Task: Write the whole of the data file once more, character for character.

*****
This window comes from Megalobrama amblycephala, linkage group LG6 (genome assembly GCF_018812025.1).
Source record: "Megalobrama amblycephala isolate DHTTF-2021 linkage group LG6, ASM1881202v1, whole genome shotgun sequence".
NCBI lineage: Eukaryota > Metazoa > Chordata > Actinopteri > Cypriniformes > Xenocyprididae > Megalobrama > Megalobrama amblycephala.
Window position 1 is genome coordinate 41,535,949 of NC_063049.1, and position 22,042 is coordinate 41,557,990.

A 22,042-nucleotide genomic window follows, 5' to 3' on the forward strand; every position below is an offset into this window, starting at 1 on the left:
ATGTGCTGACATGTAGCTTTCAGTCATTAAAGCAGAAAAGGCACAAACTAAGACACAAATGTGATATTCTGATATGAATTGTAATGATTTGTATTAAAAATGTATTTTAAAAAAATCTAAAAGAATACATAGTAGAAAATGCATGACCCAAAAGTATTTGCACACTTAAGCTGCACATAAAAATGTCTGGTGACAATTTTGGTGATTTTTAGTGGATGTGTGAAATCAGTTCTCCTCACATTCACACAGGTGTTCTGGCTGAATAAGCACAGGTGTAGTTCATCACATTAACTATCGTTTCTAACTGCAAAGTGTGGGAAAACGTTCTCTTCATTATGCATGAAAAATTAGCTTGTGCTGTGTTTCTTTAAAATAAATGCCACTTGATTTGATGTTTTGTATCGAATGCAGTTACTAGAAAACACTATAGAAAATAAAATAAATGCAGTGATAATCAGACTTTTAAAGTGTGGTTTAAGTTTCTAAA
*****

This window comes from Megalobrama amblycephala, linkage group LG6 (genome assembly GCF_018812025.1).
Source record: "Megalobrama amblycephala isolate DHTTF-2021 linkage group LG6, ASM1881202v1, whole genome shotgun sequence".
NCBI lineage: Eukaryota > Metazoa > Chordata > Actinopteri > Cypriniformes > Xenocyprididae > Megalobrama > Megalobrama amblycephala.
Window position 1 is genome coordinate 41,535,949 of NC_063049.1, and position 22,042 is coordinate 41,557,990.

A 22,042-nucleotide genomic window follows, 5' to 3' on the forward strand; every position below is an offset into this window, starting at 1 on the left:
ATGTGCTGACATGTAGCTTTCAGTCATTAAAGCAGAAAAGGCACAAACTAAGACACAAATGTGATATTCTGATATGAATTGTAATGATTTGTATTAAAAATGTATTTTAAAAAAATCTAAAAGAATACATAGTAGAAAATGCATGACCCAAAAGTATTTGCACACTTAAGCTGCACATAAAAATGTCTGGTGACAATTTTGGTGATTTTTAGTGGATGTGTGAAATCAGTTCTCCTCACATTCACACAGGTGTTCTGGCTGAATAAGCACAGGTGTAGTTCATCACATTAACTATCGTTTCTAACTGCAAAGTGTGGGAAAACGTTCTCTTCATTATGCATGAAAAATTAGCTTGTGCTGTGTTTCTTTAAAATAAATGCCACTTGATTTGATGTTTTGTATCGAATGCAGTTACTAGAAAACACTATAGAAAATAAAATAAATGCAGTGATAATCAGACTTTTAAAGTGTGGTTTAAGTTTCTAAA